The research in my lab most often focuses on food webs and the connections between them, particularly across land-water ecotones. I am broadly interested in how changing patterns in resource and community composition intersect with species biology, intraguild interactions and community structure both within discrete habitats and across ecosystem boundaries. I am particularly fascinated by the complex interactions that occur between ostensibly distinct biological communities and how these are altered by larger-scale patterns, physical processes and species interactions.We use a combination of field observations and quantitative syntheses of existing datasets to generate research questions which are then amenable to both experimental manipulation and analytical modeling. Oh yeah - we also try to have some fun.
Lily Coble – MS started fall 2010
Lily was raised on the shores of Flathead Lake, the largest natural fresh water lake west of the Mississippi. Rumor has it she fell into the lake as a small girl where upon the flathead lake monster rescued her. In gratitude, young Lily promised to forever work to protect and preserve our fresh water resources.
In 2003 Lily moved a whopping 63 miles south to Missoula and the University of Montana where she enjoyed a lucrative career of a student athlete as a starting forward for the Grizzly woman’s soccer team, and undergraduate student in the department of biological sciences. She earned an undergraduate degree in biology with an emphasis on botany and ecology in 2009.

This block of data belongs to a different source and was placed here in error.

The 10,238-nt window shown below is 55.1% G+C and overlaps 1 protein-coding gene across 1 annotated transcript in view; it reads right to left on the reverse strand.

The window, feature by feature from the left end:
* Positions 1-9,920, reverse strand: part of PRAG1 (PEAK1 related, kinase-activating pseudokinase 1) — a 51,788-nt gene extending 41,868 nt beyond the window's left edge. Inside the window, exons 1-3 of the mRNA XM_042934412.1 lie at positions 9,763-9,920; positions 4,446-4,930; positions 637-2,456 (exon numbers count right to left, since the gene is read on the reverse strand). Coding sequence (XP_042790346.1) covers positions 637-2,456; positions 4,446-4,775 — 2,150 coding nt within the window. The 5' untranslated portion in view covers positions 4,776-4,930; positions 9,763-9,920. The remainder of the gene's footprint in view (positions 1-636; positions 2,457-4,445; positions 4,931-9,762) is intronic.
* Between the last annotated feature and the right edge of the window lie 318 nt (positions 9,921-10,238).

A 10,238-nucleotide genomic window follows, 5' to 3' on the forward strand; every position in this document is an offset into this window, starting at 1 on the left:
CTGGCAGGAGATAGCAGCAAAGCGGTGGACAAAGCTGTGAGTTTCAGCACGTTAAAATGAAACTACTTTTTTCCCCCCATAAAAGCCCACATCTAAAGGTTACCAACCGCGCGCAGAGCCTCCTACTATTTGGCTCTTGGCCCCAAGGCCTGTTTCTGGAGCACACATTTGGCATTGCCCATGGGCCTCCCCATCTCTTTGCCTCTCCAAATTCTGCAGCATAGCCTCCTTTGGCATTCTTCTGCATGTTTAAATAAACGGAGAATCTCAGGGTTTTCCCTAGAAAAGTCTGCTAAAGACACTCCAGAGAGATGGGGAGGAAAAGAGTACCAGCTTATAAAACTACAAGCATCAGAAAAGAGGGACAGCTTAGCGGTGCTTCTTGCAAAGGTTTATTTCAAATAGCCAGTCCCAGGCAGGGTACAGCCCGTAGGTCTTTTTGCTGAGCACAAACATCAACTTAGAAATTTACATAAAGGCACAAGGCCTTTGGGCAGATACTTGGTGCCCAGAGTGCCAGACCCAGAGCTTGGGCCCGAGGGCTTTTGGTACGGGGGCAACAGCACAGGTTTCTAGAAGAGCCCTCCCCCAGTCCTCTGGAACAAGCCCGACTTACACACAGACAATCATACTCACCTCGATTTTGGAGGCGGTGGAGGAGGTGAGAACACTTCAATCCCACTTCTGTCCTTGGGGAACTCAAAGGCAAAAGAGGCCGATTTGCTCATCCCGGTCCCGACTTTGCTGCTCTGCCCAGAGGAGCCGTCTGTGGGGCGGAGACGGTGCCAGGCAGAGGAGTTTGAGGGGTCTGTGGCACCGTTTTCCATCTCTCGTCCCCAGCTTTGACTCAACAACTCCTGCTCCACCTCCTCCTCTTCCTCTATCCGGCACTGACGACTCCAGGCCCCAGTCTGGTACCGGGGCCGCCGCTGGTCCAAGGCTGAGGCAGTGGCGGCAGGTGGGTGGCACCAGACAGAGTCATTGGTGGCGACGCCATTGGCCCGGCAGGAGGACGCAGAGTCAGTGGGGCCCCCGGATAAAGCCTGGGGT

After several years of working with federal land managers on fisheries and riparian conservation and monitoring, she returned to the UM in 2009 and is currently in her second year of earning a Master Science degree, in Resource Conservation. Her thesis research is titled DIRECT EFFECTS OF LIVESTOCK TRAMPLING ON WESTSLOPE CUTTHROAT TROUT, and is part of ongoing collaboration between the Northern Region USFS and the Rocky Mountain Research Station. She uses field experiments measure survival of westslope cutthroat eggs experiencing discrete livestock trampling events during progressing stages of development to estimate (a) the magnitude of trampling effects and (b) how stages vary in sensitivity to trampling. These estimates are coupled with long-term data describing trampling frequencies and the timing of spawning and benthic development to model egg-fry survival and, ultimately, to refine viability projections for westslope cutthroat populations experiencing livestock trampling.